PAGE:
Keep reading... Show less
Entertainment

Ain't No Party Like a Gay Dad Dance Party

Gay dads singing and dancing with their kids is EXACTLY what you need to get your weekend started right.

Who jams to Led Zeppelin with their kids?

Who rocks some sweet moves to Kelly Clarkson?

Who sings along with their kids in the car?

Who breaks it down with a baby strapped to them in a carrier?

We all do! But these guys happened to catch it all on tape for us to enjoy! Thanks dads. 😂

Keep reading... Show less
Change the World

Gay Dads Featured in Enfamil Commercial

A new ad for Enfamil showcases two gay men talking about their daughter.

The best kind of inclusion is when you're not singled out but instead included right along with everyone else. This kind inclusion inspires others to pursue their own dreams and desires, just like any one else. As part of our popular culture, we know that brands are uniquely suited to inspire us in this way.

Keep reading... Show less
Politics

Daughter of Married Gay Couple Who Used Surrogacy Abroad Isn't Citizen, Says U.S. State Department

A decades-old law can be used to discriminate against gay couples who use surrogacy abroad.

James Derek Mize and his husband Jonathan Gregg are both American citizens, but their daughter, born via a surrogate, may not be, at least according to the U.S. State Department.

The New York Times took an in-depth look at this case in a piece that ran in the paper yesterday. While James was born and raised in the U.S, his husband Jonathan was originally born in Britain. That may be enough, according to the State Department, to deny their daughter citizenship.

"We're both Americans; we're married," James told the New York Times. "We just found it really hard to believe that we could have a child that wouldn't be able to be in our country."

According to decades-old immigration law, a child born abroad must have a biological connection to a parent that is a U.S. citizen in order to be eligible to receive citizenship upon birth. Children born via surrogacy are determined to be "out of wedlock," according to the Times report," which then requires a more onerous process to qualify for citizenship, such as demonstrating that a biological parent is not only an American citizen, but has spent at least five years in the country.

The intent of the law, which dates back to the 1950s, was to prevent people from claiming, falsely, that they are the children of U.S. parents. But LGBTQ advocates argue this archaic policy is being used intentionally to discriminates against same-sex couples, who often have to rely on donors, IVF and surrogacy in order to have biologically children, and are thus held to a higher standard.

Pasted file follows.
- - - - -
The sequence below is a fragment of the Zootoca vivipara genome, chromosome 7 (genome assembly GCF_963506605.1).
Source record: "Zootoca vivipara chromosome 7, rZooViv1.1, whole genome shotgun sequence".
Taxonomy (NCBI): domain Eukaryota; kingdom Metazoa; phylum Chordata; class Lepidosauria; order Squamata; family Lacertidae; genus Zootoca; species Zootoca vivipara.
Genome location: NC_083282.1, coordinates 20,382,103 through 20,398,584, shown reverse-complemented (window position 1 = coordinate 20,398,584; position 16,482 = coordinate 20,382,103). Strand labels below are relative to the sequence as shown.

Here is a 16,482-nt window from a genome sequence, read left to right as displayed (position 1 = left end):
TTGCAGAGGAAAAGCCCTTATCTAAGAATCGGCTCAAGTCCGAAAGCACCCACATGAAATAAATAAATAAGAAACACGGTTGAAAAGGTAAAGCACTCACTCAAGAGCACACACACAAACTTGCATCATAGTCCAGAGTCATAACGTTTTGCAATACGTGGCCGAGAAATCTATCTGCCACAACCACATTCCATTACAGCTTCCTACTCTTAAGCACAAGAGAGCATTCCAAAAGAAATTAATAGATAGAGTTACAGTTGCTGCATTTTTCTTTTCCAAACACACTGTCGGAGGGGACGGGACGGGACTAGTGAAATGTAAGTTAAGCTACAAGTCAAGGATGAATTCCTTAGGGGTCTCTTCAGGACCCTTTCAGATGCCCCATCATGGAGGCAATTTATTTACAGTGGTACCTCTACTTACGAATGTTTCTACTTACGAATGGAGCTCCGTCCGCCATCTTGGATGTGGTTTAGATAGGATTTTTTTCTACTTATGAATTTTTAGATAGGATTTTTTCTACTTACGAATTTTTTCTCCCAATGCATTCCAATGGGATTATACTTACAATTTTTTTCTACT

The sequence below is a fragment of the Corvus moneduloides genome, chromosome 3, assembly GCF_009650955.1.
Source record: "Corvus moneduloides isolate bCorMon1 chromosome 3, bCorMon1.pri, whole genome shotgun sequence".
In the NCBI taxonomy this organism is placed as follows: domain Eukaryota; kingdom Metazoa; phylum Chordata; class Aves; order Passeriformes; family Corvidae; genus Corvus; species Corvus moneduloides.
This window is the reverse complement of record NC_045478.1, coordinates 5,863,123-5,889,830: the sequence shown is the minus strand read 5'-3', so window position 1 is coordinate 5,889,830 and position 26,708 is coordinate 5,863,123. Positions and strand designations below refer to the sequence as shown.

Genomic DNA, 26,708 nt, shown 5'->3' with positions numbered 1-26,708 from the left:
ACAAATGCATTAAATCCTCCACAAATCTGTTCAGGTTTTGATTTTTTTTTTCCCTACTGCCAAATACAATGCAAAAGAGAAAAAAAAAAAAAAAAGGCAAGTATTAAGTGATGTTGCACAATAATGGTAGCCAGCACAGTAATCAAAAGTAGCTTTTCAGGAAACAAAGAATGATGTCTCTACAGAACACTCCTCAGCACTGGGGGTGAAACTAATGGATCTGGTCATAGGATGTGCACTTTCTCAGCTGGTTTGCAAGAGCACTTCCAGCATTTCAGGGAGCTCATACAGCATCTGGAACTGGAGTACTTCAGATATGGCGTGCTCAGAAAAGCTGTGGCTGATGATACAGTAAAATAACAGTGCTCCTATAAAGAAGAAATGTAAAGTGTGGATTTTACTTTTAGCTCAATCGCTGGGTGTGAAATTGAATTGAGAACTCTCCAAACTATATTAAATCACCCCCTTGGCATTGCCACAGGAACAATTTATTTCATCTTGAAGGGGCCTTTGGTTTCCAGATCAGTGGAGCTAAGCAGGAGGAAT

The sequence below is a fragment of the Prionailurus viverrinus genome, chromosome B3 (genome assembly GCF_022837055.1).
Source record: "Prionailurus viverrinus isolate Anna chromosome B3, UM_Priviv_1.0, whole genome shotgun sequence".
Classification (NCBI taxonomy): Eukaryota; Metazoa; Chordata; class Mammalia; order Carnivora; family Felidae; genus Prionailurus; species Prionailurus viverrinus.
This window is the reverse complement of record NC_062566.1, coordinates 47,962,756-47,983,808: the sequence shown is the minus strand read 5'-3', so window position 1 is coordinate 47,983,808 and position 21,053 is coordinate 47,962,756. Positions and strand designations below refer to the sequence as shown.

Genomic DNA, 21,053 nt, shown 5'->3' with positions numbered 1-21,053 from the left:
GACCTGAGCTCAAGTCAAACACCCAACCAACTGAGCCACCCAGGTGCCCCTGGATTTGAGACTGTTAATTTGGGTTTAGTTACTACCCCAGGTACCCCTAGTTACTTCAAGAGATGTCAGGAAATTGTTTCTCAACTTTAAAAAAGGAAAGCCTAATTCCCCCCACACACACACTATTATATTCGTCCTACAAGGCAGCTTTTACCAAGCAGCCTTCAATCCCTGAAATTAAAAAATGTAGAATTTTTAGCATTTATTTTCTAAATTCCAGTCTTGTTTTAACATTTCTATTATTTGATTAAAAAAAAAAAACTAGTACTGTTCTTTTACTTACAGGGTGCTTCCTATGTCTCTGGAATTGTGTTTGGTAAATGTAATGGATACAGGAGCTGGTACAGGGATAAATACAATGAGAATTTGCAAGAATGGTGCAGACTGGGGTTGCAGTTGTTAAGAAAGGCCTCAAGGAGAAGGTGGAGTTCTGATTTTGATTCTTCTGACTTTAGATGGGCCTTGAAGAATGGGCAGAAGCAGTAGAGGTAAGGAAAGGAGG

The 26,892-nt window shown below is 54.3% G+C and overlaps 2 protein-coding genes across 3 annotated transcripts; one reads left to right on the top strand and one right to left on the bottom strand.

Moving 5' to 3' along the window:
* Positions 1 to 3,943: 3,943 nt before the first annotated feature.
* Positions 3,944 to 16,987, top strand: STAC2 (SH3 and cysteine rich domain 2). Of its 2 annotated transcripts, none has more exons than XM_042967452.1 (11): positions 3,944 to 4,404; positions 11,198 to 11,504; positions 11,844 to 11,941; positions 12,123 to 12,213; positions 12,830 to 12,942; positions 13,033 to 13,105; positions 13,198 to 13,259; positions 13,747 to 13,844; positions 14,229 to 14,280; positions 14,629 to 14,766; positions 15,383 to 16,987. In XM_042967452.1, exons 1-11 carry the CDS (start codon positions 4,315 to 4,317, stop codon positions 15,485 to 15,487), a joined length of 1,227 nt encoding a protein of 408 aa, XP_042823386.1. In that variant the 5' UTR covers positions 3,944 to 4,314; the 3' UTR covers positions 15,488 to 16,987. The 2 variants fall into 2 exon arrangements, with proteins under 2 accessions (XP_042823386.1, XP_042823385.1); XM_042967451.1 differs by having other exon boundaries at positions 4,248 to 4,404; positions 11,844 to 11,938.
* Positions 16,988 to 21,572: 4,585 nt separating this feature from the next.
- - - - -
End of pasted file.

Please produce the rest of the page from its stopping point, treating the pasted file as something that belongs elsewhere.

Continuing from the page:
"This is where our life is. This is where our jobs are," James told the Times. "Our daughter can't be here, but she has no one else to care for her."

Read the whole story here.


Popular

Couple That Met at the Gym Now Spotting Each Other Through Fatherhood

How two real New-Yorkers became two soft-hearted dads

This article is part of our family feature series with Circle Surrogacy, a surrogacy agency that has been helping LGBTQ+ singles and couples realize their dream of parenthood for the past 20 years.

Byron and Matthew Slosar, both 41, met ten years ago at one of New York City's Equinox gyms. "I asked him for a spot on the bench press," smiled Byron. The couple were married September 22, 2012.

Surrogacy was always the way Byron and Matthew wanted to become parents. They chose to wait and become dads later in life, until they had established careers and the financial means to pursue their chosen path.

They signed with Circle Surrogacy after interviewing a few agencies. "We immediately connected with their entire staff, particularly Anne Watson who lovingly dealt with my healthy neuroses on the daily for 1.5 years," said Byron. "They definitely personalized the service and helped us understand all 2,000 moving parts." The dads-to-be were also very impressed with how much emotional support they received from Circle.

Keep reading... Show less
Gay Dad Family Stories

Adopting an Older Child Through Foster Care Was the Best Path for These Dads

After learning more about older-child adoption through You Gotta Believe, Mark and Andrew decided it was the best way for them to form their family.

"Hey! I got adopted today! These are my dads, Mark and Andrew!"

Jeremy was 16 years old when he found out his new dads wanted to adopt him.

In late August 2017, husbands Mark and Andrew Mihopulos, 34 and 36 respectively, remember driving out to the east end of Long Island. They knew at the very same moment they were driving, social workers were letting Jeremy know they wanted to adopt him. "We expected Jeremy to be hesitant or feel mixed emotions," shared Mark. "We didn't know how he would feel about having two dads and about having white parents and family, as he is a black young man."

Keep reading... Show less

Fatherhood, the gay way

Get the latest from Gays With Kids delivered to your inbox!

Follow Gays With Kids

Powered by RebelMouse